Yet again, driving along, listening to public radio. They are in the middle of their spring fund drive so my mind was kind of in float mode. Not paying all that much attention. As they are saying their sponsorships for Morning Edition I hear “the Aetna Foundation, dedicated to health, well-being and accessible health care”. I almost choked. I have a job. Through that job I have health insurance. I have had Aetna, for better or for worse, for six years. Each year my benefits have gotten a little worse and a little more expensive. For example I have never had a real deductible since I was in an open access HMO. This past year they ditched that and added a three thousand dollar deductible but it was waived for preventive and emergency room. Ok, I can live with that. It was just announced at my company that they could no longer offer Aetna because the plan premiums had been increased by 44%! Accessible healthcare my ass. So I will have to switch everything to United Health Care, where my drugs will cost more and my deductible will be five thousand dollars. Although this is waived for preventive care, it is not waived for the emergency room so our first visit this year will cost up to five thousand dollars! And if I am admitted, there is a very special extra deductible of five hundred on top of that. And then twenty percent of the bill on top of that. Don’t worry, unless I am dying so my life insurance will pay the bill, I won’t be going to the hospital any time soon. But I am grateful to have the insurance at all. Sickening that Aetna has a foundation for tax exemptions that markets them as a caring company. Forty Four Percent! Unaffordable for any but the wealthiest of us.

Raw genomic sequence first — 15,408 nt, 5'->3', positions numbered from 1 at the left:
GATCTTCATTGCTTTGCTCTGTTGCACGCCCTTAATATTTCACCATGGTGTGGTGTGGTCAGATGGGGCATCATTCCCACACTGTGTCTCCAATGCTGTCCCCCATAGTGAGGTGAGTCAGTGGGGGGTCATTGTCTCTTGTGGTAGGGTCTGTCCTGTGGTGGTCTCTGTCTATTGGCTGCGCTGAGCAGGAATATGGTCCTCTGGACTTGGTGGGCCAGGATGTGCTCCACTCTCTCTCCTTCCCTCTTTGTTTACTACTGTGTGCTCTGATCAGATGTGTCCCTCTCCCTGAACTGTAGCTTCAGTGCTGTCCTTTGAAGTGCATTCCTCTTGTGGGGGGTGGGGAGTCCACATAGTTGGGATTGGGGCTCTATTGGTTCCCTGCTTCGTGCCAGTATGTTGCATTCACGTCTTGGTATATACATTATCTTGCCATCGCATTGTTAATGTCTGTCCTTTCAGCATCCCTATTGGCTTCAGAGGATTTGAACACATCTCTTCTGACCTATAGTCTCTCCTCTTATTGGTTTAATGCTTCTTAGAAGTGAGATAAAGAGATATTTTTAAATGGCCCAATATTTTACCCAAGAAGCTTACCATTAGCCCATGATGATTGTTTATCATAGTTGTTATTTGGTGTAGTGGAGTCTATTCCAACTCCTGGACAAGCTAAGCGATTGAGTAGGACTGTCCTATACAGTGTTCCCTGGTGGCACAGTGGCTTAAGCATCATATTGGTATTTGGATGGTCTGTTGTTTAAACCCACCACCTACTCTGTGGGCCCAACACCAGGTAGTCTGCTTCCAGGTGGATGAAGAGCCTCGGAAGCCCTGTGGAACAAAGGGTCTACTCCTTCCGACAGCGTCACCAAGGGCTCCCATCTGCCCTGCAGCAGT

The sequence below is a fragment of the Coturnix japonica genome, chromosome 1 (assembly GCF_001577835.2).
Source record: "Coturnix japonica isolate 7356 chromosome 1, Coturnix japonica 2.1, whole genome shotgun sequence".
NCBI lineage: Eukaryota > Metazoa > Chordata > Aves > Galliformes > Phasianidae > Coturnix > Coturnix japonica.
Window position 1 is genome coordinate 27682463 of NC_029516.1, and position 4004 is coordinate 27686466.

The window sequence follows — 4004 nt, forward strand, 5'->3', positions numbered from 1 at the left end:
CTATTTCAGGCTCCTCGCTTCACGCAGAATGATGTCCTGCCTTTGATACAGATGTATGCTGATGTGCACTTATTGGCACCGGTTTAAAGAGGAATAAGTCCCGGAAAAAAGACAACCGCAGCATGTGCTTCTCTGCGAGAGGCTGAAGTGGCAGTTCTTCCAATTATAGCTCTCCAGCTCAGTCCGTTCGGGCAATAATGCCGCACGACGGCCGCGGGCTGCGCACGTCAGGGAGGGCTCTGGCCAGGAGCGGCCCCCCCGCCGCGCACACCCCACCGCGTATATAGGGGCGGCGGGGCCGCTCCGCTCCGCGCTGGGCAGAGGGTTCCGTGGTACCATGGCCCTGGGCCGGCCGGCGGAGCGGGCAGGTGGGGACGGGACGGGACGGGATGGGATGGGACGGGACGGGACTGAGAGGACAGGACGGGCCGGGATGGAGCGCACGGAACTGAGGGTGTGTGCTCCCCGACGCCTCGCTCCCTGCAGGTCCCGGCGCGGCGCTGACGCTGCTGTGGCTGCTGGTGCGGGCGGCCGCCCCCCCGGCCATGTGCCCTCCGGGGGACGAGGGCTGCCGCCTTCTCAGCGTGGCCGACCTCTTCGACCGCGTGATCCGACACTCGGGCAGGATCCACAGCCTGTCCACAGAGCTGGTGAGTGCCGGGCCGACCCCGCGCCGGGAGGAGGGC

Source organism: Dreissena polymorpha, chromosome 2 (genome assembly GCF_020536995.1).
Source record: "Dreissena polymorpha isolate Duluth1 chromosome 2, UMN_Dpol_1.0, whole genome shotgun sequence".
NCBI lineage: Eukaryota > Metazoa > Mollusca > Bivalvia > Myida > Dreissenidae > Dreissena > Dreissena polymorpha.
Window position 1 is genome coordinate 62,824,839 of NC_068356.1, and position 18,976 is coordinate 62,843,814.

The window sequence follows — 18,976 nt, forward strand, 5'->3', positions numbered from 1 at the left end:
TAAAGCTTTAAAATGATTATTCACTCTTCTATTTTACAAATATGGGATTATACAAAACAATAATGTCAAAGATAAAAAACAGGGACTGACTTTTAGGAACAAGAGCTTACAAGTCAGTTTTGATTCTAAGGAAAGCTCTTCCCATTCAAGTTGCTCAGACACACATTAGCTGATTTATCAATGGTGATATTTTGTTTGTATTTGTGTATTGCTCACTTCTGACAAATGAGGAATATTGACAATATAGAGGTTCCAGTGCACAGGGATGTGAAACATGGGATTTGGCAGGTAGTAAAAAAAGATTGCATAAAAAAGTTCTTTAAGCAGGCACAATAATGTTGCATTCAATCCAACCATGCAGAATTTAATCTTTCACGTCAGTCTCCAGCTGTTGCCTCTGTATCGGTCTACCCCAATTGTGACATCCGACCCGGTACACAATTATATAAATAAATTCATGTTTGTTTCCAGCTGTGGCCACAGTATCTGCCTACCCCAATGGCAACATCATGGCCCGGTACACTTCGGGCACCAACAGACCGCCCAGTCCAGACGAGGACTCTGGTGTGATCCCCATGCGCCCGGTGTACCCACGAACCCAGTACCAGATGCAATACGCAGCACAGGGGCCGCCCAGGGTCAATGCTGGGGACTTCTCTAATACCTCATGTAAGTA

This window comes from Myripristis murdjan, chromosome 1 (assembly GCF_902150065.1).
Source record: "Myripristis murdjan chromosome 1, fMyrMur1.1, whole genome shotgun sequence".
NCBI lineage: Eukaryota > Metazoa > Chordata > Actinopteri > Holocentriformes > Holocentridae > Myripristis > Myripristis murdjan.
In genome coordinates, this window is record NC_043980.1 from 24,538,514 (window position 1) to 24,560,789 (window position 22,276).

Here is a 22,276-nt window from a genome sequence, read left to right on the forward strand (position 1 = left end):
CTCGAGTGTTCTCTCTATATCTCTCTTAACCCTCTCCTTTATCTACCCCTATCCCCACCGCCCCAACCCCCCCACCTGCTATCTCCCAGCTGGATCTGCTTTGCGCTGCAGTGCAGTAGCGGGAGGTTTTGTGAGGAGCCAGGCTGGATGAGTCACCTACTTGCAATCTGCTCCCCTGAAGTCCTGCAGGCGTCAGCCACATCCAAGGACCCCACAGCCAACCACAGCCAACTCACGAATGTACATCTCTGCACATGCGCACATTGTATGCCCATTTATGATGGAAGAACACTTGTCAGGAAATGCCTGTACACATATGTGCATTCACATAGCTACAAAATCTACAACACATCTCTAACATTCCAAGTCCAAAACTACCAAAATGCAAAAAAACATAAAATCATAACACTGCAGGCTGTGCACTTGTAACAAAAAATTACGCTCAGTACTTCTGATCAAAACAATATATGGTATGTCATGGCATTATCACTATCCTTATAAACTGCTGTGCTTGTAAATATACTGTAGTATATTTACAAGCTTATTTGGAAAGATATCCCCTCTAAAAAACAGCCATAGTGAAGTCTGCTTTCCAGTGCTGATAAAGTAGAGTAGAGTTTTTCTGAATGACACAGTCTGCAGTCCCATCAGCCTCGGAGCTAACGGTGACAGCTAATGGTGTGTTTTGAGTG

So my dad feels strongly about keeping control of his money. I can understand that. I feel strongly about keeping control of my money too. Balancing his checkbook takes a really long time; I mean a really really long time. The last go round took him all day and he was lying in wait for me when I got home to try to find the several (very several) hundred dollar error. When I got it down to slightly less than two hundred, we just took the bank balance and called it a day. I couldn’t find the error. Even going through his fifteen year old pad on which he has written every check he ever wrote – except the ones he forgot to write down.